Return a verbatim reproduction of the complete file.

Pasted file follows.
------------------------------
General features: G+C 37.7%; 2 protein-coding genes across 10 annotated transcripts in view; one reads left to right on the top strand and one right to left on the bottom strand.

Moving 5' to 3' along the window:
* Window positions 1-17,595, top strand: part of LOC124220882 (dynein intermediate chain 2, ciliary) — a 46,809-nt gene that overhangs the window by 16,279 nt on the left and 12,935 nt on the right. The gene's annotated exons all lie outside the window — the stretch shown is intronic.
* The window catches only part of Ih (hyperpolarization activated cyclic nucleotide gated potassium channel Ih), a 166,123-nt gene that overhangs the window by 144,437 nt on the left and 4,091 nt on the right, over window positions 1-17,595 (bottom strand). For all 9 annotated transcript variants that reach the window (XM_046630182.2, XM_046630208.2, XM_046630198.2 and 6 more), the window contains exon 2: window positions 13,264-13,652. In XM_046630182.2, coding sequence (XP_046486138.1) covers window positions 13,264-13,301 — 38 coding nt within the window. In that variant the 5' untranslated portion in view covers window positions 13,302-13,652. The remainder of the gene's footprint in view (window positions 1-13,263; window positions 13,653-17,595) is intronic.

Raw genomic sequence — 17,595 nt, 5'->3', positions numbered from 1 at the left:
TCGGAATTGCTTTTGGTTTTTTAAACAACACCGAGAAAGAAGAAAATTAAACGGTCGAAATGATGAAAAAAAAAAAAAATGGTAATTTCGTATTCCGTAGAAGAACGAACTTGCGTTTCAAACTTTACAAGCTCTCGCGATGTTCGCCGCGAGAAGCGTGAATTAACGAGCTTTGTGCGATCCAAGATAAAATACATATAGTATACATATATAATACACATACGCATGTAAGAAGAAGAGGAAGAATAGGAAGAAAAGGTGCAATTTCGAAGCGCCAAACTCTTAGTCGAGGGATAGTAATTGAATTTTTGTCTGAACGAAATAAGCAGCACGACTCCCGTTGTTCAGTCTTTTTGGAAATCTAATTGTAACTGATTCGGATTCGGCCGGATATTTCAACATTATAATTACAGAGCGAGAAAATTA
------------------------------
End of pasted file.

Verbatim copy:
General features: G+C 37.7%; 2 protein-coding genes across 10 annotated transcripts in view; one reads left to right on the top strand and one right to left on the bottom strand.

Moving 5' to 3' along the window:
* Window positions 1-17,595, top strand: part of LOC124220882 (dynein intermediate chain 2, ciliary) — a 46,809-nt gene that overhangs the window by 16,279 nt on the left and 12,935 nt on the right. The gene's annotated exons all lie outside the window — the stretch shown is intronic.
* The window catches only part of Ih (hyperpolarization activated cyclic nucleotide gated potassium channel Ih), a 166,123-nt gene that overhangs the window by 144,437 nt on the left and 4,091 nt on the right, over window positions 1-17,595 (bottom strand). For all 9 annotated transcript variants that reach the window (XM_046630182.2, XM_046630208.2, XM_046630198.2 and 6 more), the window contains exon 2: window positions 13,264-13,652. In XM_046630182.2, coding sequence (XP_046486138.1) covers window positions 13,264-13,301 — 38 coding nt within the window. In that variant the 5' untranslated portion in view covers window positions 13,302-13,652. The remainder of the gene's footprint in view (window positions 1-13,263; window positions 13,653-17,595) is intronic.

Raw genomic sequence — 17,595 nt, 5'->3', positions numbered from 1 at the left:
TCGGAATTGCTTTTGGTTTTTTAAACAACACCGAGAAAGAAGAAAATTAAACGGTCGAAATGATGAAAAAAAAAAAAAATGGTAATTTCGTATTCCGTAGAAGAACGAACTTGCGTTTCAAACTTTACAAGCTCTCGCGATGTTCGCCGCGAGAAGCGTGAATTAACGAGCTTTGTGCGATCCAAGATAAAATACATATAGTATACATATATAATACACATACGCATGTAAGAAGAAGAGGAAGAATAGGAAGAAAAGGTGCAATTTCGAAGCGCCAAACTCTTAGTCGAGGGATAGTAATTGAATTTTTGTCTGAACGAAATAAGCAGCACGACTCCCGTTGTTCAGTCTTTTTGGAAATCTAATTGTAACTGATTCGGATTCGGCCGGATATTTCAACATTATAATTACAGAGCGAGAAAATTA